Question
Answers

In NPN transistors, ${{10}^{10}}$ electrons enter the emitter region in ${{10}^{-6}}s$. If 2% electrons are lost in base region then collector current and current amplification factor (β) respectively are
$\begin{align}
  & A.1.57mA,49 \\
 & B.1.92mA,70 \\
 & C.2mA,25 \\
 & D.2.25mA,100 \\
\end{align}$

Answer
VerifiedVerified
130.5k+ views
Hint: First of all find out the emitter current. After that find out the collector current using the formula
 ${{I}_{c}}=\alpha {{I}_{e}}$
$\alpha $ is given by how much current from the emitter reaches the collector. So using this $\alpha $ amplification factor can be found out.

Complete step by step answer:
Current amplification factor in a bi junction transistor is described as the ratio of output current to its input current. In the common base configuration, current amplification factor is given as the ratio of collector current to the emitter current. The low current travels from the voltage source into the transistor base. The current at the base will turn on the transistor. Then the current is amplified and travels from the emitter of the transistor to the collector. This is how current amplification takes place in a bi junction transistor. The amplifier is a very complex circuit which is using properties of a transistor.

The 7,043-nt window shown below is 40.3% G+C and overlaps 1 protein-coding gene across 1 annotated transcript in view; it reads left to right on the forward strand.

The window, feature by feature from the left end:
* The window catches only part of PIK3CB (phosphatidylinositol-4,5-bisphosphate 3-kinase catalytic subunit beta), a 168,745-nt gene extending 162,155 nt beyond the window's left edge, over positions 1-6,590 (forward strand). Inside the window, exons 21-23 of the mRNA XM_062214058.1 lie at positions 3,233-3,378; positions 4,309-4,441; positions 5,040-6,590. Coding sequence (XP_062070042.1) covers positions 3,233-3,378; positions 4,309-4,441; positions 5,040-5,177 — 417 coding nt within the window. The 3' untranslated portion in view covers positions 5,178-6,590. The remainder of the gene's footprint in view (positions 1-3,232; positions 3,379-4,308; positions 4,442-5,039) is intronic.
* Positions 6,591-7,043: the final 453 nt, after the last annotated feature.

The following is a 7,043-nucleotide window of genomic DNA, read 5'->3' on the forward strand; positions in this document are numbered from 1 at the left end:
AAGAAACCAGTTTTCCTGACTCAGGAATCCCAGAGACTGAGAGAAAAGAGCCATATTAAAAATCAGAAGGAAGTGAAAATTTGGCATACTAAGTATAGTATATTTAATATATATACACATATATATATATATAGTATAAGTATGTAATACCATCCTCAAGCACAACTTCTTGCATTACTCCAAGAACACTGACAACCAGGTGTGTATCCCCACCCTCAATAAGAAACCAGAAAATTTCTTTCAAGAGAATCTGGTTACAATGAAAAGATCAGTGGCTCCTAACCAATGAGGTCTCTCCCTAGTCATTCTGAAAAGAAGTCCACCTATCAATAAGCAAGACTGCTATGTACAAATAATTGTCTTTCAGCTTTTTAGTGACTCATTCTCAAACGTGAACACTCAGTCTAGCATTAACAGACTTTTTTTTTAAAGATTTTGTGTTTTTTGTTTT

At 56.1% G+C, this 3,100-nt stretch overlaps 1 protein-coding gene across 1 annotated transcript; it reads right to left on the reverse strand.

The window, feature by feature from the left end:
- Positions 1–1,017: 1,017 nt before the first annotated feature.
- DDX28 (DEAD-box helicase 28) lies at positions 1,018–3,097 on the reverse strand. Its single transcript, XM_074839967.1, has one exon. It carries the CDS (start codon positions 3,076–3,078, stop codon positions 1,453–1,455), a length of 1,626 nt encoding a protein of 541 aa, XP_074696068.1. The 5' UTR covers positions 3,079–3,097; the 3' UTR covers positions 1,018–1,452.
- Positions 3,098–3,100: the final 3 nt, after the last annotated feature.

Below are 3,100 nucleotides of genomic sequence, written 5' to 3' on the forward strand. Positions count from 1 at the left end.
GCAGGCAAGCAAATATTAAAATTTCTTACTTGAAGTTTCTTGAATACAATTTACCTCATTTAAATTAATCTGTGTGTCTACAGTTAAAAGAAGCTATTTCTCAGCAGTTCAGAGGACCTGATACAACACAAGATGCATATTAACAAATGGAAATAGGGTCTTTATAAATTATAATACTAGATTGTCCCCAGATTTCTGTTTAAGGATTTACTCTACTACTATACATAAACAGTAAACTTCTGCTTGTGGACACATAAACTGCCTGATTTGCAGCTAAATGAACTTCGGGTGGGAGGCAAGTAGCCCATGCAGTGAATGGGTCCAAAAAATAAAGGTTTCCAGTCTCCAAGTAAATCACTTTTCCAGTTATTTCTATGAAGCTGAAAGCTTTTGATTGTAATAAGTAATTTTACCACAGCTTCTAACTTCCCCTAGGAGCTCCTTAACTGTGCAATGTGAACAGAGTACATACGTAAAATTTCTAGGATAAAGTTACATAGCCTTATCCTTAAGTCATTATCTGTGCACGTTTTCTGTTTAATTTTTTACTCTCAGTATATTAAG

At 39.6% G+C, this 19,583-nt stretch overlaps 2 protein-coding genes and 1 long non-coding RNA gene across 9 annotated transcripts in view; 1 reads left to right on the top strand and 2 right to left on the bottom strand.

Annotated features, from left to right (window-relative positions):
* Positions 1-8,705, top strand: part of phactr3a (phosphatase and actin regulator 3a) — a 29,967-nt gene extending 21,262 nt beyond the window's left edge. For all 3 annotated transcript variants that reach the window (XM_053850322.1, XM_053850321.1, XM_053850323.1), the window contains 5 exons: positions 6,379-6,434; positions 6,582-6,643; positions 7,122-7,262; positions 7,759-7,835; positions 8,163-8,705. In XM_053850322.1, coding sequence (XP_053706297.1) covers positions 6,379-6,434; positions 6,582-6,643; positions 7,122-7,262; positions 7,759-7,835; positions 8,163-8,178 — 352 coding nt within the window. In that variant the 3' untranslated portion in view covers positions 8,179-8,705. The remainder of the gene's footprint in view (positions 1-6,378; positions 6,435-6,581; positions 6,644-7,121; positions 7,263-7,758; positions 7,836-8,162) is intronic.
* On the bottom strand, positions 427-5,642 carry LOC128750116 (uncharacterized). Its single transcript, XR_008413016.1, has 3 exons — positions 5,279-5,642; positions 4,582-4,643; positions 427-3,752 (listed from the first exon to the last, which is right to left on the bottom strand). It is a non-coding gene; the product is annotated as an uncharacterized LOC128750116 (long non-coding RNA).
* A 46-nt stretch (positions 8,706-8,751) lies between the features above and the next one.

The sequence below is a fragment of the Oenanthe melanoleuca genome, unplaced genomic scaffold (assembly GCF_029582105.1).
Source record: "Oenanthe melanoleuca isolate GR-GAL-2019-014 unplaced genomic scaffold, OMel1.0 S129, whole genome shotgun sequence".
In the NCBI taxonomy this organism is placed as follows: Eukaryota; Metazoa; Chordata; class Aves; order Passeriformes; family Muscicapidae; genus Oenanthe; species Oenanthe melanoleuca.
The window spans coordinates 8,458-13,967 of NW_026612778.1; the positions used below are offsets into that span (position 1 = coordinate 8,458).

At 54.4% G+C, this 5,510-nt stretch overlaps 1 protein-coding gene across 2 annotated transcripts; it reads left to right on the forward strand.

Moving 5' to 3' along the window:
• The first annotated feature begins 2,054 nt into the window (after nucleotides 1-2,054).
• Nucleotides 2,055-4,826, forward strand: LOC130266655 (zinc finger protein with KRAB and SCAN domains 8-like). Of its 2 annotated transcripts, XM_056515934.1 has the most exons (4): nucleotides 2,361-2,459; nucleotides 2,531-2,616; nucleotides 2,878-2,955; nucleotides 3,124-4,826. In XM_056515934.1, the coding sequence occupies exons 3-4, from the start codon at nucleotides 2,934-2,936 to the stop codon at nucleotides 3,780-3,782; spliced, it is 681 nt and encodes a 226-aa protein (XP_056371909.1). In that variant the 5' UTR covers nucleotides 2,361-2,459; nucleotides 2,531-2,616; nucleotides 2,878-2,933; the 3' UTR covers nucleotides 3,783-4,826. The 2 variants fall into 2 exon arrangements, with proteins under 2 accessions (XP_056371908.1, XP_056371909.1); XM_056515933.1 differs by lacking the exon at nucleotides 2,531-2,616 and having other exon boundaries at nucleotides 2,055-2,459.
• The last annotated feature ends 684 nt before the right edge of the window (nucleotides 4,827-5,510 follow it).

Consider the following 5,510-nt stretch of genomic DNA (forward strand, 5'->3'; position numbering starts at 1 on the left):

Here let us first write what all are given in the question.
Number of electrons entering emitter,
${{n}_{e}}={{10}^{10}}$
Time taken=${{10}^{-6}}s$
Therefore the current in the emitter is
${{I}_{e}}=\dfrac{{{q}_{e}}\times {{n}_{e}}}{t}$
${{I}_{e}}=\dfrac{{{10}^{10}}\times 1.6\times {{10}^{-19}}}{{{10}^{-6}}}$
$=1.6mA$
Since only 2% current is lost, therefore 98% will reach the collector
So
\[\alpha =0.98\]
And also we know that
${{I}_{c}}=\alpha {{I}_{e}}$
Therefore the collector current will be,
\[\begin{align}
  & =\alpha \times {{I}_{e}} \\
 & =0.98\times 1.6 \\
 & {{I}_{c}}\approx 1.57mA \\
\end{align}\]
Also the current amplification factor will be,
\[\beta =\dfrac{\alpha }{1-\alpha }=49\]

Hence the correct answer is given by the option A.


Note:
MOSFETs are controlled by voltage not on their own. It is used to amplify current using a MOSFET by passing the input current through a resistor there by converting the current signal to a voltage. This signal voltage is controlling the MOSFET, which gives an output signal current.